Absence of Microemboli on Transcranial Doppler Identifies Low-Risk Patients With Asymptomatic Carotid Stenosis

Stroke Prevention & Atherosclerosis Research Centre, Robarts Research Institute, University of Western Ontario, London, Canada.
Stroke (Impact Factor: 5.72). 12/2005; 36(11):2373-8. DOI: 10.1161/01.STR.0000185922.49809.46
Source: PubMed


Carotid endarterectomy clearly benefits patients with symptomatic severe stenosis (SCS), but the risk of stroke is so low for asymptomatic patients (ACS) that the number needed to treat is very high. We studied transcranial Doppler (TCD) embolus detection as a method for identifying patients at higher risk who would have a lower number needed to treat.
Patients with carotid stenosis of > or =60% by Doppler ultrasound who had never been symptomatic (81%) or had been asymptomatic for at least 18 months (19%) were studied with TCD embolus detection for up to 1 hour on 2 occasions a week apart; patients were followed for 2 years.
319 patients were studied, age (standard deviation) 69.68 (9.12) years; 32 (10%) had microemboli at baseline (TCD+). Events were more likely to occur in the first year. Patients with microemboli were much more likely to have microemboli 1 year later (34.4 versus 1.4%; P<0.0001) and were more likely to have a stroke during the first year of follow-up (15.6%, 95% CI, 4.1 to 79; versus 1%, 95% CI, 1.01 to 1.36; P<0.0001).
Our findings indicate that TCD- ACS will not benefit from endarterectomy or stenting unless it can be done with a risk <1%; TCD+ may benefit as much as SCS if their surgical risk is not higher. These findings suggest that ACS should be managed medically with delay of surgery or stenting until the occurrence of symptoms or emboli.

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Available from: J. David Spence, Oct 04, 2015
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    • "Alexandrov et al are researching TCD ultrasound enhanced tPA induced thrombosis for patients suffering from ischemic strokes [18] [19] [20] [21] [22] [23] [24] [25]. Evans et al are investigating TCD monitoring of emboli that could cause ischemic stroke [26] [27] [28] [29] [30] [31]. "
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    ABSTRACT: Transcranial Ultrasound (TCD) is a neurosonological procedure to examine intracranial brain supplying arteries, by visualizing cerebral blood flow patterns. In patients suffering from severe blood flow disruption to the brain neurological pathology conditions such as stenosis, occlusions and vasospasm can be identified with TCD. Ischemic and hemorrhagic strokes require regular TCD monitoring. However, the TCD procedure is largely dependent on the operator's skills and experiences. Finding a suitable site on the temporal plane (an acoustic window) for transcranial insonoification can be challenging in patients with poor or no acoustic windows. In such cases, diagnosis and prognosis may be problematic. Approximately, 10-20% of patients have poor or no acoustic windows. Therefore, early detection of acoustic windows for transcranial sonograph is desirable. This paper examines ultrasound signals in-vitro bovine's biological transcranial media to early detect acoustic windows. The results suggest that transcranial acoustic windows can be detected with an ultrasound signal. Ultrasound attenuation-velocity and B-Mode Ultrasound detection contrast the temporal bone and the surrounding soft-tissue, suggesting that acoustic windows can be detected.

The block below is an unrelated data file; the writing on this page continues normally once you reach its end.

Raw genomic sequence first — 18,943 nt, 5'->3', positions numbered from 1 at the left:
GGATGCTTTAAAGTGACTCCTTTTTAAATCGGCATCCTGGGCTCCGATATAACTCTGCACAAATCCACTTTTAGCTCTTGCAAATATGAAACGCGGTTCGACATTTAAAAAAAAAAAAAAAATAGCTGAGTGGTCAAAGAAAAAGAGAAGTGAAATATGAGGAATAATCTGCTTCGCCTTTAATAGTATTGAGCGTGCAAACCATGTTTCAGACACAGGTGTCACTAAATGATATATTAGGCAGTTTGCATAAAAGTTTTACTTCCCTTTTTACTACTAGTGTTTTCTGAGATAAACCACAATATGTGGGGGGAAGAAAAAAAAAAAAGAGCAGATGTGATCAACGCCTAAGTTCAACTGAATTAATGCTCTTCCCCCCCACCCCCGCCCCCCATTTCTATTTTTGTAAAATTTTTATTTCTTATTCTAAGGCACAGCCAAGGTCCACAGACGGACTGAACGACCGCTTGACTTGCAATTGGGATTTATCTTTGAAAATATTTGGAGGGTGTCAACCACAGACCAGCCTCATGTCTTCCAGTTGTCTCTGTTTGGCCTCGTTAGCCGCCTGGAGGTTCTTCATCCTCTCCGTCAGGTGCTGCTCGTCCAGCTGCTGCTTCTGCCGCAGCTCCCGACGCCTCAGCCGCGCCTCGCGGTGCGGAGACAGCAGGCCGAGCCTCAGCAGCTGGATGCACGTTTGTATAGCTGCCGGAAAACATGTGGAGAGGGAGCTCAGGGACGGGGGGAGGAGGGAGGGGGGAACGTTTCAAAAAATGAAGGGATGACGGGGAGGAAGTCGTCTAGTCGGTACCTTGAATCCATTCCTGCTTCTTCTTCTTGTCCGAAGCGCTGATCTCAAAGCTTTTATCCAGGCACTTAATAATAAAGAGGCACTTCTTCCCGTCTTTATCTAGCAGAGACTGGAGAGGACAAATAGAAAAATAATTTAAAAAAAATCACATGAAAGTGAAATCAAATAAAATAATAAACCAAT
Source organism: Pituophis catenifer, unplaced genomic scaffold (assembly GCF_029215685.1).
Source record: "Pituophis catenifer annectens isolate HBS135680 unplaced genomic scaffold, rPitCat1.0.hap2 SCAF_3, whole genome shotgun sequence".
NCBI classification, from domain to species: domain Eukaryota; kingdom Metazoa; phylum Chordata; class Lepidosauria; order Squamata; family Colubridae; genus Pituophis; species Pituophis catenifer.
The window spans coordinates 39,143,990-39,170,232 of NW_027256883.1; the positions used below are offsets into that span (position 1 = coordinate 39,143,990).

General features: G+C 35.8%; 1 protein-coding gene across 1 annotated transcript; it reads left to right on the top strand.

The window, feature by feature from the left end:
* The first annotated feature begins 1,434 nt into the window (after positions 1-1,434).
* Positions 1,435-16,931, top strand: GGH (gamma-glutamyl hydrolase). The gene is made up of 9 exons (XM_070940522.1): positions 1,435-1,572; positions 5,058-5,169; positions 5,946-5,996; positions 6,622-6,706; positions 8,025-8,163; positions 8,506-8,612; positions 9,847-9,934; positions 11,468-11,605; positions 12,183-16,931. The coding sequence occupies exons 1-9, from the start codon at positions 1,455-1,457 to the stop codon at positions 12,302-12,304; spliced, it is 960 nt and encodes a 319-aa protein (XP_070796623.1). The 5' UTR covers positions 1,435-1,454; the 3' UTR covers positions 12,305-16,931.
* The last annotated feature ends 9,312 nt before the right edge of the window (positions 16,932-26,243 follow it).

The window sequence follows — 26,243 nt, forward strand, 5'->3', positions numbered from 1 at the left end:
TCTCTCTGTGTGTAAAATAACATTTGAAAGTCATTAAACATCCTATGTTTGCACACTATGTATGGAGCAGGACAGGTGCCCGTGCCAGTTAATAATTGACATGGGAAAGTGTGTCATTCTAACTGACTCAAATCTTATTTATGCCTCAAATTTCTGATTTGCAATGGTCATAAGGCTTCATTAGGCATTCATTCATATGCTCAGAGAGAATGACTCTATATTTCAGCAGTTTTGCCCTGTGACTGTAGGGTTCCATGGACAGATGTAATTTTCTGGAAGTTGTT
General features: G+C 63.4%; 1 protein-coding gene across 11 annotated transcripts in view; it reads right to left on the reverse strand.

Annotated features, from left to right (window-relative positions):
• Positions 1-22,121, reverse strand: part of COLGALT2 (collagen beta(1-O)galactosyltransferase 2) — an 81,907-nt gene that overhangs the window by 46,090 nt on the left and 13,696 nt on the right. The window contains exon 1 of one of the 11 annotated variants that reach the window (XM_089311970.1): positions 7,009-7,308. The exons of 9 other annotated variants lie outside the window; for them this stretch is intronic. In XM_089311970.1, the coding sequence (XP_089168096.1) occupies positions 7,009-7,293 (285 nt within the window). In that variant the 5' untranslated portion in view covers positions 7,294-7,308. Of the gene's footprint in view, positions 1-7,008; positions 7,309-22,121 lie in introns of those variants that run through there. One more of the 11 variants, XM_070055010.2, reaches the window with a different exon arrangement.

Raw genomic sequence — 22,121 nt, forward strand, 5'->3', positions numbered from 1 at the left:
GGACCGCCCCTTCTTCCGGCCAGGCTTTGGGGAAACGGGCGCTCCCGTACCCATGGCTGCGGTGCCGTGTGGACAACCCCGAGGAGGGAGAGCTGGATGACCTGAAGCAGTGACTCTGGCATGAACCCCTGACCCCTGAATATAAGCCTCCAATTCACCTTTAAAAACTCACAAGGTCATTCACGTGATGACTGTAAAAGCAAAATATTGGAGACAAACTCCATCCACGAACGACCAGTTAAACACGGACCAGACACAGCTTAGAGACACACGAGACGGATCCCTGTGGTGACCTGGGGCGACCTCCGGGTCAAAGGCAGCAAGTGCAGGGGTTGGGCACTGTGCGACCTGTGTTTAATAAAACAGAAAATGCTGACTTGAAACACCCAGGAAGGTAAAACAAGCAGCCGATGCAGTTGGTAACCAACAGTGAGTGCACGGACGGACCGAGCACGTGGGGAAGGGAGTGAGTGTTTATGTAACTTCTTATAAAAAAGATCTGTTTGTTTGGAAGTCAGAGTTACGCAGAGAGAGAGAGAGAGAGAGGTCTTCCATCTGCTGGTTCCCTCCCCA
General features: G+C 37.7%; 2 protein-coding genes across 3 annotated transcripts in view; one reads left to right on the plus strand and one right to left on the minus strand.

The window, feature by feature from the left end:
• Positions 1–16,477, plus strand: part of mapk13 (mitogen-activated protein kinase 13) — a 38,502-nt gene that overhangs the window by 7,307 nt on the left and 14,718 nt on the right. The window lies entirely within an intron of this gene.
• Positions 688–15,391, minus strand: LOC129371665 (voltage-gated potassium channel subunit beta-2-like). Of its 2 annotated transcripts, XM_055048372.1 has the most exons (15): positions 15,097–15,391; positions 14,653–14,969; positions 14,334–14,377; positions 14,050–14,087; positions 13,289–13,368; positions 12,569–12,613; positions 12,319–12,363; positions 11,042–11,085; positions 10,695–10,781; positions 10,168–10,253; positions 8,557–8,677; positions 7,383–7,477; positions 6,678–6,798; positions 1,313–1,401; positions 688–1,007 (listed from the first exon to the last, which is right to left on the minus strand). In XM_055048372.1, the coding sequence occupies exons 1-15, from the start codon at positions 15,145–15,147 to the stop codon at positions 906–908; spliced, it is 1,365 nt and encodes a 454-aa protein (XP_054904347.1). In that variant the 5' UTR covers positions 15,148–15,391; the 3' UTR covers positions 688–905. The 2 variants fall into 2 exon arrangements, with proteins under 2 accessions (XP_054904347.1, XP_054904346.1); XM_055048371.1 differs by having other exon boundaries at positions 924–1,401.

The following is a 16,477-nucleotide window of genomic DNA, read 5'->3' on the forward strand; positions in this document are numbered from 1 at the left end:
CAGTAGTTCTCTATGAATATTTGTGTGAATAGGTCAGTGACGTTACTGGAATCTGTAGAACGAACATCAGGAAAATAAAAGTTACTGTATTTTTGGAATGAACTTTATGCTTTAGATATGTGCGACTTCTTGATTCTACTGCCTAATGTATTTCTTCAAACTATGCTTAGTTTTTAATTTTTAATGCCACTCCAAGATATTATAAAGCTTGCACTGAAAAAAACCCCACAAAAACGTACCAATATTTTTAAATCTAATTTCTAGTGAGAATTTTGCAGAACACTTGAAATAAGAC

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    ABSTRACT: We showed in 2002 that patients in the top quartile of carotid plaque area had 3.4-fold higher risk of stroke, death or myocardial infarction, compared to those in the lowest quartile, after adjusting for age, sex, cholesterol, blood pressure, diabetes, homocysteine or treatment of lipids or blood pressure. During the first year of follow-up, those with plaque progression (50% of the patients) had twice the risk of these events, after adjustment for the same risk factors(11). We therefore changed the paradigm for treatment in our clinics, from treating risk factors to treating arteries: patients with plaque progression are treated more intensively regardless of the levels of their risk factors such as LDL(12;13). The proportion of patients with microemboli has been reduced by more intensive medical therapy from 12.6% before 2003 to 3.7% since 2003; this means that less than 5% of ACS patients could possibly benefit from revascularization. Figure 1. Decline of microemboli since introduction of more intensive medical therapy Microemboli have declined from 12.6% of patients with asymptomatic carotid stenosis to 3.7% (p
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